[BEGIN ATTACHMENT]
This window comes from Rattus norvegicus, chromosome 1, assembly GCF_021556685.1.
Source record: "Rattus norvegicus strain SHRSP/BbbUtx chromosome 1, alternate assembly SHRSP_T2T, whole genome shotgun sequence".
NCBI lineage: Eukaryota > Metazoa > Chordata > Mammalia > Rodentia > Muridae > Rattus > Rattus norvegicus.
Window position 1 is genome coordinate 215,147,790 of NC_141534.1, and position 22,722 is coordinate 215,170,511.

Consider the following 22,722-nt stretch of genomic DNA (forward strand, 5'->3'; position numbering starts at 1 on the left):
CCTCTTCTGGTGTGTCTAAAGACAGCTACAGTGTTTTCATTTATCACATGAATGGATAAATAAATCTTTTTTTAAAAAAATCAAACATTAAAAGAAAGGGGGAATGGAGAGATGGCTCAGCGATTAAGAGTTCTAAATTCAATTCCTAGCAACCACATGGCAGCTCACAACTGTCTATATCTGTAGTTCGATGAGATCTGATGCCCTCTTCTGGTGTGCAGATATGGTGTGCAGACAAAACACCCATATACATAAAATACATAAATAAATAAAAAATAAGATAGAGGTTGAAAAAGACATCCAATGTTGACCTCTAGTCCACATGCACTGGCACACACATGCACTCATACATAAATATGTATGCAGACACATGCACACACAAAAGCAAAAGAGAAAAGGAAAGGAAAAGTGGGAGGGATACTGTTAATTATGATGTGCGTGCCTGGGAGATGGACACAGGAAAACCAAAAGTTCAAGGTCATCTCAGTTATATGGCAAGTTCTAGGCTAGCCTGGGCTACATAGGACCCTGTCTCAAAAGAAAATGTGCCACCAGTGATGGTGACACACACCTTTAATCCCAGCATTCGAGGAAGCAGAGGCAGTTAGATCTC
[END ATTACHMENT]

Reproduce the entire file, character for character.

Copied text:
This window comes from Rattus norvegicus, chromosome 1, assembly GCF_021556685.1.
Source record: "Rattus norvegicus strain SHRSP/BbbUtx chromosome 1, alternate assembly SHRSP_T2T, whole genome shotgun sequence".
NCBI lineage: Eukaryota > Metazoa > Chordata > Mammalia > Rodentia > Muridae > Rattus > Rattus norvegicus.
Window position 1 is genome coordinate 215,147,790 of NC_141534.1, and position 22,722 is coordinate 215,170,511.

Consider the following 22,722-nt stretch of genomic DNA (forward strand, 5'->3'; position numbering starts at 1 on the left):
CCTCTTCTGGTGTGTCTAAAGACAGCTACAGTGTTTTCATTTATCACATGAATGGATAAATAAATCTTTTTTTAAAAAAATCAAACATTAAAAGAAAGGGGGAATGGAGAGATGGCTCAGCGATTAAGAGTTCTAAATTCAATTCCTAGCAACCACATGGCAGCTCACAACTGTCTATATCTGTAGTTCGATGAGATCTGATGCCCTCTTCTGGTGTGCAGATATGGTGTGCAGACAAAACACCCATATACATAAAATACATAAATAAATAAAAAATAAGATAGAGGTTGAAAAAGACATCCAATGTTGACCTCTAGTCCACATGCACTGGCACACACATGCACTCATACATAAATATGTATGCAGACACATGCACACACAAAAGCAAAAGAGAAAAGGAAAGGAAAAGTGGGAGGGATACTGTTAATTATGATGTGCGTGCCTGGGAGATGGACACAGGAAAACCAAAAGTTCAAGGTCATCTCAGTTATATGGCAAGTTCTAGGCTAGCCTGGGCTACATAGGACCCTGTCTCAAAAGAAAATGTGCCACCAGTGATGGTGACACACACCTTTAATCCCAGCATTCGAGGAAGCAGAGGCAGTTAGATCTC